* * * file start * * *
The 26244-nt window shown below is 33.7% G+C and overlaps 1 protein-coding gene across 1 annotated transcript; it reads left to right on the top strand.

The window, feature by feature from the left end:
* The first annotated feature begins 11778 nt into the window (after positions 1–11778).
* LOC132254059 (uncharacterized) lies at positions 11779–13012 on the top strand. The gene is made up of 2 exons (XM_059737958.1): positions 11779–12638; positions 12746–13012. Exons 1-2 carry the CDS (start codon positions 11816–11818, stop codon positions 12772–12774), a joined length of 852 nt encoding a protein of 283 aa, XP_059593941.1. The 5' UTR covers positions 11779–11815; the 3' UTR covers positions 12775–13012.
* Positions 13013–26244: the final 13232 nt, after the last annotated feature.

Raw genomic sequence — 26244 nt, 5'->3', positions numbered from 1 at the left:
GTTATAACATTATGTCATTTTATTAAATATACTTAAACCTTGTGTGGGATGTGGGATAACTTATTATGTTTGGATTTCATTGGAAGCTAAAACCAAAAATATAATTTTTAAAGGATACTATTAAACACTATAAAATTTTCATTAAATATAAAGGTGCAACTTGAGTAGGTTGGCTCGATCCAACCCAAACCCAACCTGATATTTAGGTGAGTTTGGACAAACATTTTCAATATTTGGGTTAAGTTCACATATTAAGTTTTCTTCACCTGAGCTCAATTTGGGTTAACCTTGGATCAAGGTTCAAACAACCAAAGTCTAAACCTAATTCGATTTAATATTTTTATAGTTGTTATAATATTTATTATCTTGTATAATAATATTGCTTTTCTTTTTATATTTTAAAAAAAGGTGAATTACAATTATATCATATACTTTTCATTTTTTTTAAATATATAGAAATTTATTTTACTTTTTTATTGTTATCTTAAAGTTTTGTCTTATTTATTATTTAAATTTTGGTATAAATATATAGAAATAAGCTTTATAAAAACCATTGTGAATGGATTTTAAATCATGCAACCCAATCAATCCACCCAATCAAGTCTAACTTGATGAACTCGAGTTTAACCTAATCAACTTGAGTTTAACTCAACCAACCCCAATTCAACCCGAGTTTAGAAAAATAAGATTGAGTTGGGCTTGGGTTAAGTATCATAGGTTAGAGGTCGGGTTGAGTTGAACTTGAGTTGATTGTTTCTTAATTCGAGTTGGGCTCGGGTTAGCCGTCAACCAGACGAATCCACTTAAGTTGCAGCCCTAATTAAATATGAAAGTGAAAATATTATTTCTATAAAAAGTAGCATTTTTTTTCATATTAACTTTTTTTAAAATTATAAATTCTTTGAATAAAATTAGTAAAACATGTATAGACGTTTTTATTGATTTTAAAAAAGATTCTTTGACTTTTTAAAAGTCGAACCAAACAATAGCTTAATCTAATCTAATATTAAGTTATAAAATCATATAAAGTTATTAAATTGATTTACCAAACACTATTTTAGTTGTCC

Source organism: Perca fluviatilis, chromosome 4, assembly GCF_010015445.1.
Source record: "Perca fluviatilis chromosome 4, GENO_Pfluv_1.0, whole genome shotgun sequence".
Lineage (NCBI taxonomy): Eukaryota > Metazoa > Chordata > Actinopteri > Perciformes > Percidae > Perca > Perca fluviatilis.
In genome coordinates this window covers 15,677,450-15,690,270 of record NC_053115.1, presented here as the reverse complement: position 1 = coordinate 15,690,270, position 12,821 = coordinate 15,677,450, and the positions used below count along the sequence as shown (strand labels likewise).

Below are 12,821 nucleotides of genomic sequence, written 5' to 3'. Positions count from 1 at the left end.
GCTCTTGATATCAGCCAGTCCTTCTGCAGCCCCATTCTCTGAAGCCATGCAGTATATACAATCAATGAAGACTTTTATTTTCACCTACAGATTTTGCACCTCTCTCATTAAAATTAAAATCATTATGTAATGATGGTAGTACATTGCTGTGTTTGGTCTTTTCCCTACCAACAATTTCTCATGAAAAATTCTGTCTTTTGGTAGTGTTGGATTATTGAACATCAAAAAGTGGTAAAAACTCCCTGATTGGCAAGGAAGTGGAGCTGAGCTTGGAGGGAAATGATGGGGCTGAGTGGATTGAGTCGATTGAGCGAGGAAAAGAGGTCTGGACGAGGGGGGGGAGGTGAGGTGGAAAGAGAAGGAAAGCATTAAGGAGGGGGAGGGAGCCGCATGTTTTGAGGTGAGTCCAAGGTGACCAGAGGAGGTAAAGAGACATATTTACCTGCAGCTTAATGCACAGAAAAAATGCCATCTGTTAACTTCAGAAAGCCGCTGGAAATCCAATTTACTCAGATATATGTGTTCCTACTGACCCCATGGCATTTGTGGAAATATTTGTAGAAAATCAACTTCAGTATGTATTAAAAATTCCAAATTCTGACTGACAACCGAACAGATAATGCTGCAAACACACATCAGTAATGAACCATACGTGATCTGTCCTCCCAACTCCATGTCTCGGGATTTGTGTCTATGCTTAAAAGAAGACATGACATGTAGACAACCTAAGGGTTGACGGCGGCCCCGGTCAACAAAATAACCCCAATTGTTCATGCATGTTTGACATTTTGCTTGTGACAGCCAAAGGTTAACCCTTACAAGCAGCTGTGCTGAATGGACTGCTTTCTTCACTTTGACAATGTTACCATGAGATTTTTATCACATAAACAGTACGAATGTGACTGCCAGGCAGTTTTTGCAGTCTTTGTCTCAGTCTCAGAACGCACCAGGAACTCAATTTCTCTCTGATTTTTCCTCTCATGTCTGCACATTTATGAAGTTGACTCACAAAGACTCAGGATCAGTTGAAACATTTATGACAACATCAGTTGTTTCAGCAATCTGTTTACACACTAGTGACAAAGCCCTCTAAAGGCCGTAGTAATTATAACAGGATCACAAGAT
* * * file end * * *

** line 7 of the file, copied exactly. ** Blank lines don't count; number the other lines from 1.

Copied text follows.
GTTATAACATTATGTCATTTTATTAAATATACTTAAACCTTGTGTGGGATGTGGGATAACTTATTATGTTTGGATTTCATTGGAAGCTAAAACCAAAAATATAATTTTTAAAGGATACTATTAAACACTATAAAATTTTCATTAAATATAAAGGTGCAACTTGAGTAGGTTGGCTCGATCCAACCCAAACCCAACCTGATATTTAGGTGAGTTTGGACAAACATTTTCAATATTTGGGTTAAGTTCACATATTAAGTTTTCTTCACCTGAGCTCAATTTGGGTTAACCTTGGATCAAGGTTCAAACAACCAAAGTCTAAACCTAATTCGATTTAATATTTTTATAGTTGTTATAATATTTATTATCTTGTATAATAATATTGCTTTTCTTTTTATATTTTAAAAAAAGGTGAATTACAATTATATCATATACTTTTCATTTTTTTTAAATATATAGAAATTTATTTTACTTTTTTATTGTTATCTTAAAGTTTTGTCTTATTTATTATTTAAATTTTGGTATAAATATATAGAAATAAGCTTTATAAAAACCATTGTGAATGGATTTTAAATCATGCAACCCAATCAATCCACCCAATCAAGTCTAACTTGATGAACTCGAGTTTAACCTAATCAACTTGAGTTTAACTCAACCAACCCCAATTCAACCCGAGTTTAGAAAAATAAGATTGAGTTGGGCTTGGGTTAAGTATCATAGGTTAGAGGTCGGGTTGAGTTGAACTTGAGTTGATTGTTTCTTAATTCGAGTTGGGCTCGGGTTAGCCGTCAACCAGACGAATCCACTTAAGTTGCAGCCCTAATTAAATATGAAAGTGAAAATATTATTTCTATAAAAAGTAGCATTTTTTTTCATATTAACTTTTTTTAAAATTATAAATTCTTTGAATAAAATTAGTAAAACATGTATAGACGTTTTTATTGATTTTAAAAAAGATTCTTTGACTTTTTAAAAGTCGAACCAAACAATAGCTTAATCTAATCTAATATTAAGTTATAAAATCATATAAAGTTATTAAATTGATTTACCAAACACTATTTTAGTTGTCC